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Extreme Flooding in Bangladesh Puts 1.5M Children at Risk
More than 1.5 million children are at increased risk of waterborne diseases, drowning and malnutrition due to extensive flooding in northeastern Bangladesh.
Over 4 million people in five districts — Sylhet, Sunamganj, Habiganj, Netrokona and Maulvibazar —have been affected by the flooding. Agricultural land and critical infrastructure, including schools and power stations, have been submerged.
"The damage to lives, homes and schools is heartbreaking," said Sheldon Yett, UNICEF Representative to Bangladesh. "In this disaster, as in most others, children are the most vulnerable. UNICEF is on the ground to protect children and to meet their urgent needs, supporting the Government and working closely with our local partners."
"I've been waiting for the relief effort. Every time I hear the sound of the boat engine, I think we are saved," said Marjana Khatun, above, of Sylhet. Although the rain has stopped for now, the water has not receded and her family is still trapped at home, surrounded by floodwaters.
Ten-year-old Ashraful's home in Sylhet was badly damaged by the flooding. "We have no savings to repair the house so we are going to stay at our relative's house," he said. "I'm helping my family move by rowing things on my boat, but I'm frightened by the snakes."
On May 23, families crowded onto a dry strip of road as they fled their flooded homes in Sunamganj. Sylhet and Sunamganj have been most affected by the flooding. Cases of diarrhea, respiratory infection and skin diseases have already been reported. At least three children have died after being struck by lightning.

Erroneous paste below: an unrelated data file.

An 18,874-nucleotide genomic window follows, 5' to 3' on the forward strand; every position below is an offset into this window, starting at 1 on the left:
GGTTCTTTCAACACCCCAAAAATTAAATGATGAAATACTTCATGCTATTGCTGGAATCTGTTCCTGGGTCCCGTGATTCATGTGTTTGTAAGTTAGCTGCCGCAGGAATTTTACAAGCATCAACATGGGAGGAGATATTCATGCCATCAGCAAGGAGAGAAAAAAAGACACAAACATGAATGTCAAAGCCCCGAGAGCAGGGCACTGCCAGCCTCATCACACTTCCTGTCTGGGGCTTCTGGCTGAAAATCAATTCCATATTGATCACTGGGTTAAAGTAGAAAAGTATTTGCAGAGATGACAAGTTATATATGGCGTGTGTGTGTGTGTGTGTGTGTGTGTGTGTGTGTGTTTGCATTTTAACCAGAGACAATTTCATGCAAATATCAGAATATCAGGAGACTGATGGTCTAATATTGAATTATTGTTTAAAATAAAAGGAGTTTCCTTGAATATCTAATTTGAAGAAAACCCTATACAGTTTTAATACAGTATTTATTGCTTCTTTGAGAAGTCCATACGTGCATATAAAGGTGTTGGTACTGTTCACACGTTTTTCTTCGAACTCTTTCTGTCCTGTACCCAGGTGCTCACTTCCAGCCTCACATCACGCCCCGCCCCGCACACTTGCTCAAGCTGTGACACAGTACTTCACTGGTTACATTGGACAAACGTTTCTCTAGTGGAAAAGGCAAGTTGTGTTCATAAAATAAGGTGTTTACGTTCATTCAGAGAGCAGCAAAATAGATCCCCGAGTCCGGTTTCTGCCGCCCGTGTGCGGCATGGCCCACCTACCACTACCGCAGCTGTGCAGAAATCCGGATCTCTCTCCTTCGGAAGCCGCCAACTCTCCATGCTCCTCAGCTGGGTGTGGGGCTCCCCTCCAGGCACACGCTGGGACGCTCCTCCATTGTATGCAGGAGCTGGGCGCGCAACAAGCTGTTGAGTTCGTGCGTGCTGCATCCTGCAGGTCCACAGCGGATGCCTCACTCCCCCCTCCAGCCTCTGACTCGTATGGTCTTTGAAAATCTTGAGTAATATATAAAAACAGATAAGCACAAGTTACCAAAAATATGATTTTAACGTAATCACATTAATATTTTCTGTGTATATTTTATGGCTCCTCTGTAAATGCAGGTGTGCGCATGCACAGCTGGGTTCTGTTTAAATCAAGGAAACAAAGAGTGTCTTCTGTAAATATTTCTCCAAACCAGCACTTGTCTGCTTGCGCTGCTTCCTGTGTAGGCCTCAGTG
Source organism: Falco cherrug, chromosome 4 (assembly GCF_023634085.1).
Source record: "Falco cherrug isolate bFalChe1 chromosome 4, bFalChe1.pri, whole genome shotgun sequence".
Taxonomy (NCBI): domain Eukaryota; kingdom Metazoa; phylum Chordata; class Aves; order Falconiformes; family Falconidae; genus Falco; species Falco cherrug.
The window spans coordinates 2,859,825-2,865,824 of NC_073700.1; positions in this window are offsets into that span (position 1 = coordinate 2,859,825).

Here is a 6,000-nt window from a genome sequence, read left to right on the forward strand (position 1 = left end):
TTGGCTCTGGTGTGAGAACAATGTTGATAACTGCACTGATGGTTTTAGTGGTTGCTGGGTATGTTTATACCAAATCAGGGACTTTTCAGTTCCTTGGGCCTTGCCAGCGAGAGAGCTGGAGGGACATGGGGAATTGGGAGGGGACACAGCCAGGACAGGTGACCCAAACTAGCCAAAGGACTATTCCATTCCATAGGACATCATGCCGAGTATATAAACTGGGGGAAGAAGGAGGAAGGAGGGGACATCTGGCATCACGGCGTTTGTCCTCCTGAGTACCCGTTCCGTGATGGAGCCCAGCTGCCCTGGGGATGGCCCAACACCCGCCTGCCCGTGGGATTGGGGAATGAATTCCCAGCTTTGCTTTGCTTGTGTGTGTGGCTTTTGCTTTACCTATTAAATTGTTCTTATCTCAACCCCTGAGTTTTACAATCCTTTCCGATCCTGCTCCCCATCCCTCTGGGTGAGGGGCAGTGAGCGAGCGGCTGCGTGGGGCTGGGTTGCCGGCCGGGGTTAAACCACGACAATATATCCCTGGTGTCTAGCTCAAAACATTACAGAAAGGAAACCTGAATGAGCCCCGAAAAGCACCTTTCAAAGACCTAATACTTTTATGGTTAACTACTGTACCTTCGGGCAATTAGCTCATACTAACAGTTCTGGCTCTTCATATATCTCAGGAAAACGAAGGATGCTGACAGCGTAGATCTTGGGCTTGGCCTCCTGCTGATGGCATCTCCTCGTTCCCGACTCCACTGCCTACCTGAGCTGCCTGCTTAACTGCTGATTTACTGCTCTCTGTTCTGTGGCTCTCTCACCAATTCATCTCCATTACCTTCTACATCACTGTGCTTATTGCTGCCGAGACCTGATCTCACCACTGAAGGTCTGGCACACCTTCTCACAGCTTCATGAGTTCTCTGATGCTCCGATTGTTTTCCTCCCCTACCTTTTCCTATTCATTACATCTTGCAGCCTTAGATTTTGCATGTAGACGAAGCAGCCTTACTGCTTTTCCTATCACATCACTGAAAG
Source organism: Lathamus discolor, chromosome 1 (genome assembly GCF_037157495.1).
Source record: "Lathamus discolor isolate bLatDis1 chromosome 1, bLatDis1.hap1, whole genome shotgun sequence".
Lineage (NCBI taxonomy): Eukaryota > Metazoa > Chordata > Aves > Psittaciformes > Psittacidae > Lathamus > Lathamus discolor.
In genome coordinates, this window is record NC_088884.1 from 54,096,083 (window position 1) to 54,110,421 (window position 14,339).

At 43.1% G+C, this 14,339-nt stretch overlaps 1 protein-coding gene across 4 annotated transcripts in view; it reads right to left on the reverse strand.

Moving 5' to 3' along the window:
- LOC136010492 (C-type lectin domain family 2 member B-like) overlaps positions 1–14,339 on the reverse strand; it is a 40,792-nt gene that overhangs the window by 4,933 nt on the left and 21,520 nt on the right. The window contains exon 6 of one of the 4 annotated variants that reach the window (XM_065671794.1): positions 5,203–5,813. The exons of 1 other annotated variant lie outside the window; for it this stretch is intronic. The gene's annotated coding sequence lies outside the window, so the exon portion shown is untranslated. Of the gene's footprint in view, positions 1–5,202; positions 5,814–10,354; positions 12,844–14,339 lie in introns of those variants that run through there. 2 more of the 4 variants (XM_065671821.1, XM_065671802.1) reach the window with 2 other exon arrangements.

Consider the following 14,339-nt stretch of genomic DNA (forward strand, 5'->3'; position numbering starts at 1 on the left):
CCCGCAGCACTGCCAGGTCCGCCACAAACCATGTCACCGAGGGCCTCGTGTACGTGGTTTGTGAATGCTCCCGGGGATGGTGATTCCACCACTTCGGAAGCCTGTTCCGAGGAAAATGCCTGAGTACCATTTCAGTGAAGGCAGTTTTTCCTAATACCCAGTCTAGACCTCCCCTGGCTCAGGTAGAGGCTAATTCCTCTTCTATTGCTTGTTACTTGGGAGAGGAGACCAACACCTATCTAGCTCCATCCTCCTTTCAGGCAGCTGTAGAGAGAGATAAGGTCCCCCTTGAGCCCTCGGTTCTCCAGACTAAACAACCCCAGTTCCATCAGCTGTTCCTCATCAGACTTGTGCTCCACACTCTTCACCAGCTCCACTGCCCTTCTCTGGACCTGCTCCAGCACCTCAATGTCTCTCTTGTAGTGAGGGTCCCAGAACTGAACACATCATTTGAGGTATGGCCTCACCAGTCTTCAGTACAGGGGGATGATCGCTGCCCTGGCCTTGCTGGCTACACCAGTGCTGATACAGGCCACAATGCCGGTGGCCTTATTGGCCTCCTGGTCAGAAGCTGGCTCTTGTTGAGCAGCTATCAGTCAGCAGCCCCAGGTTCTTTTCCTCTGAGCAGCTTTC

Hundreds of schools have been closed, jeopardizing the education of the region's children. Above, girls wade through floodwaters on the way to school in Sunamganj on May 23.
Keeping children learning is a priority for UNICEF. Above, Saleha Begum, an organizer at a UNICEF-supported school in Sunamganj, checks the state of the learning materials in a flooded classroom on May 17, 2022.
“I haven’t been to school in the last week. I help my mother around the shelter and play with my friends,” said 8-year-old Saida, who has been staying at a flood shelter in Sunamganj with her little sister Saiba, mother and father for the past six days.
“We couldn’t save anything when the flood came,” said Sajid Ali, Saiba’s father. They have not been able to obtain any food till now, other than the ration from the shelter — a kilogram of dried rice, bananas and oral saline solution.
Seven-year-old Sihab’s entire village was flooded in the heavy rainfall; it's still underwater. His family is sheltering in a school building. With his mother, Shilpi, sick from a recent illness, Sihab has been helping her cook.
“I’ve only eaten dried rice with milk today because there are six of us and not enough rations for all of us,” he said.
UNICEF is supporting the Government of Bangladesh’s flood response by supplying safe water, hygiene kits, therapeutic foods and learning kits. UNICEF also works closely with the Department of Social Services to ensure that social workers stand ready to protect the safety and security of children. Raising awareness about drowning prevention in communities is at the center of the response.
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Top photo: Protiva's school in Sylhet closed due to heavy flooding across northeastern Bangladesh. "I'm helping my father make fishing nets, but I miss my school and my friends," she says. © UNICEF/UN0642642/Rony